In 2015, the solar collector area newly installed in Switzerland shrunk by 16 % compared to 2014. Imports outperformed domestic production, and larger systems for multi-family and commercial buildings, particularly those with vacuum tubes, have gained market shares. These are some of the key findings of the annual study published by the Swiss Federal Office of Energy (see attached study in German and French). Some cantons will completely halt incentives for solar heat because of budget restrictions.
Whereas installations of photovoltaic systems rose by 11 %, the situation for solar heating and cooling is rather discouraging: In 2015, there were 6,700 new solar thermal systems installed in Switzerland compared to almost 9,000 in 2014. The decline, which brought the newly installed collector area down by 16 % to 98,000 m², is somewhat smaller than the number of installations due to large-scale installatiions. Of the 6,075 flat plate collector systems, 13 were larger than 100 m² and 31 had between 51 and 100 m². Of the 565 vacuum tube systems, 7 were larger than 100 m². “We see an on-going trend toward large-scale plants for multi-family buildings and commercial applications, mostly equipped with vacuum tubes,” David Stickelberger from Swissolar said.
The decline was most visible in the drop in flat plate collectors (-23 %), although they remain the dominant type of technology in Switzerland. This year, their import outweighed domestic production. Stickelberger attributes the market imbalance to the growing role of large heating system providers, such as Buderus and Viessmann, in the Swiss solar market. “This shows that solar thermal has become something normal and no longer requires a specialised company,” was his interpretation. In addition, a major Swiss manufacturer of flat plate collectors, Soltop, has experienced difficulties, fuelling the decline in domestic sales. According to the World Map of the Solar Thermal Industry, the company lowered collector production from 25,000 m² in 2013 to 15,000 m² in 2014.
Area in 2013 (m²)
Area in 2014 (m²)
Area in 2015 (m²)
|Glazed flat plate|
|Unglazed, selectively coated|
Overview of three different market studies from the Swiss Federal Office of Energy
In contrast to flat plate collectors, selectively coated unglazed collectors more than doubled in number last year, albeit figures are still half of what they used to be in 2013. It is difficult to interpret the data of such small markets, as they depend on few companies and products. The recent growth could mostly be attributed to sales metal absorbers by Energie Solaire, Stickelberger said. New technologies, such as ice storage or geothermal probes, might stimulate the use of low-temperature collectors, but the next years will have to show if this actually happens or if the changes turn out to be statistical fluctuations. According to Stickelberger, the aforementioned metal absorbers were very suitable for roof integration because of their design, which made them an attractive choice for architects.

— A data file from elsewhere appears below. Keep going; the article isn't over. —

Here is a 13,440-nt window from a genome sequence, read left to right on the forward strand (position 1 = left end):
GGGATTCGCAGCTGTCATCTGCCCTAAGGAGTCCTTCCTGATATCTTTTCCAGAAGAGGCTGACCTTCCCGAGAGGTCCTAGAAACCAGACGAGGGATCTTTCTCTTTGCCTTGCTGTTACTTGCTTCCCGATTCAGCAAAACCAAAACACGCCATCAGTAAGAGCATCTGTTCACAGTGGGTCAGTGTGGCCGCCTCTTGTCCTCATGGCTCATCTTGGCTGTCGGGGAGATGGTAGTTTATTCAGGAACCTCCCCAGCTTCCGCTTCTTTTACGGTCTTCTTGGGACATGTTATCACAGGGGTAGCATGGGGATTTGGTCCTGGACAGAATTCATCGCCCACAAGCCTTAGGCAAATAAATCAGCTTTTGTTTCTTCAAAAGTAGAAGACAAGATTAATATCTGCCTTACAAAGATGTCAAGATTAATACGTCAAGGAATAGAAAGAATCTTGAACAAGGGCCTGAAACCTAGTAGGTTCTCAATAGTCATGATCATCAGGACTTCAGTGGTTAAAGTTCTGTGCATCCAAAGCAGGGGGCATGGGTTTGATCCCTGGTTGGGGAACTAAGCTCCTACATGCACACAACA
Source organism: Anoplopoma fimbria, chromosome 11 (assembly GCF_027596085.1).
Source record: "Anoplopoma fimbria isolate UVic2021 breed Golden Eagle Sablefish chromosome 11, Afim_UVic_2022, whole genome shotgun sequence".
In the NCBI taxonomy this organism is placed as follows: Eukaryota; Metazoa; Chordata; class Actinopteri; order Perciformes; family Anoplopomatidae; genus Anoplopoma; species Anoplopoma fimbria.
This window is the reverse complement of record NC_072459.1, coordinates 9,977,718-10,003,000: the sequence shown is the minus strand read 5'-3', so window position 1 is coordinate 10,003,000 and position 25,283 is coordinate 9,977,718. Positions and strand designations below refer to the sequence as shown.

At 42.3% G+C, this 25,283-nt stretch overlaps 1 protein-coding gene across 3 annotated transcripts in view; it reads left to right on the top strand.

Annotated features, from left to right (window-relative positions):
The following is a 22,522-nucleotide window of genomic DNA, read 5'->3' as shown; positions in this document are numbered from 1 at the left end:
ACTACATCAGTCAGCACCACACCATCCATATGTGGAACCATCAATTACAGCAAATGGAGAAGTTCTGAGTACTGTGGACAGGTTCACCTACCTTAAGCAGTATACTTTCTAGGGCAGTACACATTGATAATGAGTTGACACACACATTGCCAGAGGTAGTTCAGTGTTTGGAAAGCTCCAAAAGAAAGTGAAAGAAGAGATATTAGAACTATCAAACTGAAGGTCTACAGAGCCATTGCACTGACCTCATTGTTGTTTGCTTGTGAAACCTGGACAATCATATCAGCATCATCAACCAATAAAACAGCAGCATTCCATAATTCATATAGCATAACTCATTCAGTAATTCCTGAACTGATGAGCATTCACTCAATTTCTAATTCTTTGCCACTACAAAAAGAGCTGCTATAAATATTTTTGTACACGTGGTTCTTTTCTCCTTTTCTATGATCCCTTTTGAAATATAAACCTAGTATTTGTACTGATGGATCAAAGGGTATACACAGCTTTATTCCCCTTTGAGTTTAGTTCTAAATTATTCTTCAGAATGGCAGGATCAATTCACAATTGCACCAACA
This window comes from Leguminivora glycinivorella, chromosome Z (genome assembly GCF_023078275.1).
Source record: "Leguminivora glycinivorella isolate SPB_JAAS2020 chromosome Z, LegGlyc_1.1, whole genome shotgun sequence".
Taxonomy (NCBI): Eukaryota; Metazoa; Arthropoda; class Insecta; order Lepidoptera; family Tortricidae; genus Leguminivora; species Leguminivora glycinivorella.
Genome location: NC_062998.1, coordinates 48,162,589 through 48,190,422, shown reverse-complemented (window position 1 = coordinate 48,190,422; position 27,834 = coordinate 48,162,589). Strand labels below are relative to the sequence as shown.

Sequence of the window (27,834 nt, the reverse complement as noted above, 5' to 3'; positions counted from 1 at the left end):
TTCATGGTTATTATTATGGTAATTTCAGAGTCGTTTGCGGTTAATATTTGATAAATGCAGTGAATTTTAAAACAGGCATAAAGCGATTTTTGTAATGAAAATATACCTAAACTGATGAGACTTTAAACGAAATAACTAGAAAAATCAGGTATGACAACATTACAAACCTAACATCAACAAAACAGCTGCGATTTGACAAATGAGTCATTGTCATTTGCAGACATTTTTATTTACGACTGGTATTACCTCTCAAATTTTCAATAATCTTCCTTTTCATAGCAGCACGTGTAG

Switzerland’s solar thermal policy strategy remains in the dark
In regard to policies, there are two significant changes underway for solar heating and cooling. One concerns the building regulations: The Swiss Conference of Cantonal Energy Directors agreed on nationwide model rules for building energy regulations
in early 2015, but now these rules need to be incorporated into cantonal law. The Jura canton has already completed this process, whereas Berne has adopted some of the rules, with the remaining ones coming into effect in January 2017. In Lucerne, a draft for a new bill is waiting for approval by parliament. The Uri canton started the process, but postponed it because of homeowner associations revolting against stricter obligations for buildings and a ban on electrical heating. Other cantons have been waiting for the federal parliament to decide on the Energy Strategy 2050, which should be approved by early 2017 (see below). Stickelberger said that he expected the new regulations based on the model rules to be in effect in most cantons by 2020, although they might be abandoned in others because homeowners and similar interest groups would not go along with the changes.
The second item on the agenda is the Harmonised Incentive Model
(Harmonisiertes Fördermodell, HFM). This model sees incentives for solar thermal energy rise to about 20 % of the total investment cost. They should entail a basic incentive plus another one calculated based on collector output (details in German, French and Italian: kollektorliste.ch). Owners of systems larger than 30 m² will be required to meter solar yields. The cantons agreed to have the model come into effect in 2017, but because of a change in federal law, they are now grappling with a tighter budget and have been cutting their expenses. The cantons Zug and Zurich will end solar heating and cooling incentives entirely from 2017 on. Stickelberger said he expected other cantons to follow suit.
The long-term funding outlook of the cantons will depend heavily on the Energy Strategy 2050, which is viewed as a necessary step toward fulfilling the Paris climate goals. The current draft stipulates an increase in carbon tax, which would result in the cantons having more money available to spend on energy efficiency projects. Instead of today’s CHF 300 million limit, the budget would add up to CHF 450 million a year. If the bill is approved, the cantons will probably adopt the new incentives for solar heat based on the above-mentioned HFM, as some of the money would be reserved exclusively for energy efficiency measures in buildings. A decision by parliament is expected for 30 September and if approved, the bill will come into force in January 2018.
More information on the Swiss solar heating and cooling market, policies and potential will be available at the Tagung Solarwärme Schweiz 2016
, organised by Swissolar and suissetec and held on 24 November in Lucerne.